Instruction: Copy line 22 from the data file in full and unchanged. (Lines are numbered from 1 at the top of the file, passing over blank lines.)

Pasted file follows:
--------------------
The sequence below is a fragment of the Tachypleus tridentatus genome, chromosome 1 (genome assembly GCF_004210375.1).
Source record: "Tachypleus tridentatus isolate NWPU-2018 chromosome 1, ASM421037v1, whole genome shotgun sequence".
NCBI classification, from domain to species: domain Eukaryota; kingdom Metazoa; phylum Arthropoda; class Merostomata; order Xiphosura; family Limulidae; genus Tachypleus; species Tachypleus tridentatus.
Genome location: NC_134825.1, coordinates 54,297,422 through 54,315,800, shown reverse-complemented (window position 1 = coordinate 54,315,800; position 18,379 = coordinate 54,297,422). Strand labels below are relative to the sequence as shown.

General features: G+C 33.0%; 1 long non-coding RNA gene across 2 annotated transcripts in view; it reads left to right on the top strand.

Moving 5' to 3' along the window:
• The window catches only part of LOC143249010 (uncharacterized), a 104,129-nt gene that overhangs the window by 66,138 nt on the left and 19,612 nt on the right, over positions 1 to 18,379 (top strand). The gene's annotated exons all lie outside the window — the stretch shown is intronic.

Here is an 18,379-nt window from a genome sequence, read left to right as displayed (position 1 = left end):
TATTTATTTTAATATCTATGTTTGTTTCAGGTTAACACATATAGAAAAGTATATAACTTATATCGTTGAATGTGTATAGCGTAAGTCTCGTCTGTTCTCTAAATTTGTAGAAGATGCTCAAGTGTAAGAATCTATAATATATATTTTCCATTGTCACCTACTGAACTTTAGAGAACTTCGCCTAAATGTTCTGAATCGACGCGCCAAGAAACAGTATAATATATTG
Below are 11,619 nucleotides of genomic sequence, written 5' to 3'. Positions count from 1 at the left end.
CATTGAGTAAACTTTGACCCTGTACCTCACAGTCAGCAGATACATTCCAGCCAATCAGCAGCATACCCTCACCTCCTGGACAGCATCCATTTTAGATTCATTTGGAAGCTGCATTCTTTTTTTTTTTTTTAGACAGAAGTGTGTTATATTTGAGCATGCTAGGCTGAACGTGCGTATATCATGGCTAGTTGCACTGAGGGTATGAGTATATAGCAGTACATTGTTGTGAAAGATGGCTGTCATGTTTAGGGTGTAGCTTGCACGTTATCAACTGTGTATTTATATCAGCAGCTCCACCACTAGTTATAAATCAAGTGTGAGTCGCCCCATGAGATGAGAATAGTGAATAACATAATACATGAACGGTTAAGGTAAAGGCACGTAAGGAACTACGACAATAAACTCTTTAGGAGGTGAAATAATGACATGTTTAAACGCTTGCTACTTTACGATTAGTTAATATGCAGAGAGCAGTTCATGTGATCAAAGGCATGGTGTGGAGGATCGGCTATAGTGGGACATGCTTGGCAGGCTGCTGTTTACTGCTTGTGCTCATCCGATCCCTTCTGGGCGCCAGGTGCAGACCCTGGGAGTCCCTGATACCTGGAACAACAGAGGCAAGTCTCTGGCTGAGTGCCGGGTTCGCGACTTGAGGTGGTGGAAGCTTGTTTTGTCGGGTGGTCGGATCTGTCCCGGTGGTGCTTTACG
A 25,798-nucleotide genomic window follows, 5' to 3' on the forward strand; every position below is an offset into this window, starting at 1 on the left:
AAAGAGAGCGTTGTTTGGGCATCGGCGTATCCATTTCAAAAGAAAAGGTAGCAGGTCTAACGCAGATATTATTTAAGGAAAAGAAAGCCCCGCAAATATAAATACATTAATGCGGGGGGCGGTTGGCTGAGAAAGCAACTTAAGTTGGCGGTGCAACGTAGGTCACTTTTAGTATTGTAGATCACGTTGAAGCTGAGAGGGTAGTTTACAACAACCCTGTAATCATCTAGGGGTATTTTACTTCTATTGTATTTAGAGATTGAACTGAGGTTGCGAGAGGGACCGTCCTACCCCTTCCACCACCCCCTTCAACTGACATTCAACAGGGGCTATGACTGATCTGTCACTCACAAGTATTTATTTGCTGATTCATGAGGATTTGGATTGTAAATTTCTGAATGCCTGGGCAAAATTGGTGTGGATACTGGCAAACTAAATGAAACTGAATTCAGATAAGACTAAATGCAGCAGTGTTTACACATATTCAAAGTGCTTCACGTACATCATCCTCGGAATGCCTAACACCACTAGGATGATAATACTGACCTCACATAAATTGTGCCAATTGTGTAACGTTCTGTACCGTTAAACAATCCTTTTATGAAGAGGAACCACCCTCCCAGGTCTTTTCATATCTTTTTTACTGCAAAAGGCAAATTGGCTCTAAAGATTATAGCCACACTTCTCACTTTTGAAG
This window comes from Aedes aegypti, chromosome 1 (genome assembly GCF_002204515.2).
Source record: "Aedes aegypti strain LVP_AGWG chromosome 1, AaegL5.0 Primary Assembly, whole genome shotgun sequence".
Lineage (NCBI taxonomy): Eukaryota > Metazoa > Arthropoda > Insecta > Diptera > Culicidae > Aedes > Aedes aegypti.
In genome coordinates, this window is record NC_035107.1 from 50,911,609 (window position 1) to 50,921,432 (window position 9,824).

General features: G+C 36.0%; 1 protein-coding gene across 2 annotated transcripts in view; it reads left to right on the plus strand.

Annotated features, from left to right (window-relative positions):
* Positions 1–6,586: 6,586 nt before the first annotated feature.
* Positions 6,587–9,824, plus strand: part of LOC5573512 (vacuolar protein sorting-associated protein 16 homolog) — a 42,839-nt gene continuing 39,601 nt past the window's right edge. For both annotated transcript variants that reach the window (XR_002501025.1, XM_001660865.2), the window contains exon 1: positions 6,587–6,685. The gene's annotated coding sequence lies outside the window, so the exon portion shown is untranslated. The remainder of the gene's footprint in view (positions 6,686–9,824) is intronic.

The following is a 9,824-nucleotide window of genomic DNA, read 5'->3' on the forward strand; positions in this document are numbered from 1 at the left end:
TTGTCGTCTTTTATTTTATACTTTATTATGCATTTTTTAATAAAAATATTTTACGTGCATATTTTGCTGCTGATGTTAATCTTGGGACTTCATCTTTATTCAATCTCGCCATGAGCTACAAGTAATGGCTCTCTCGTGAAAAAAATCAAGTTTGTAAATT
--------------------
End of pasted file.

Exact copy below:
The following is a 9,824-nucleotide window of genomic DNA, read 5'->3' on the forward strand; positions in this document are numbered from 1 at the left end: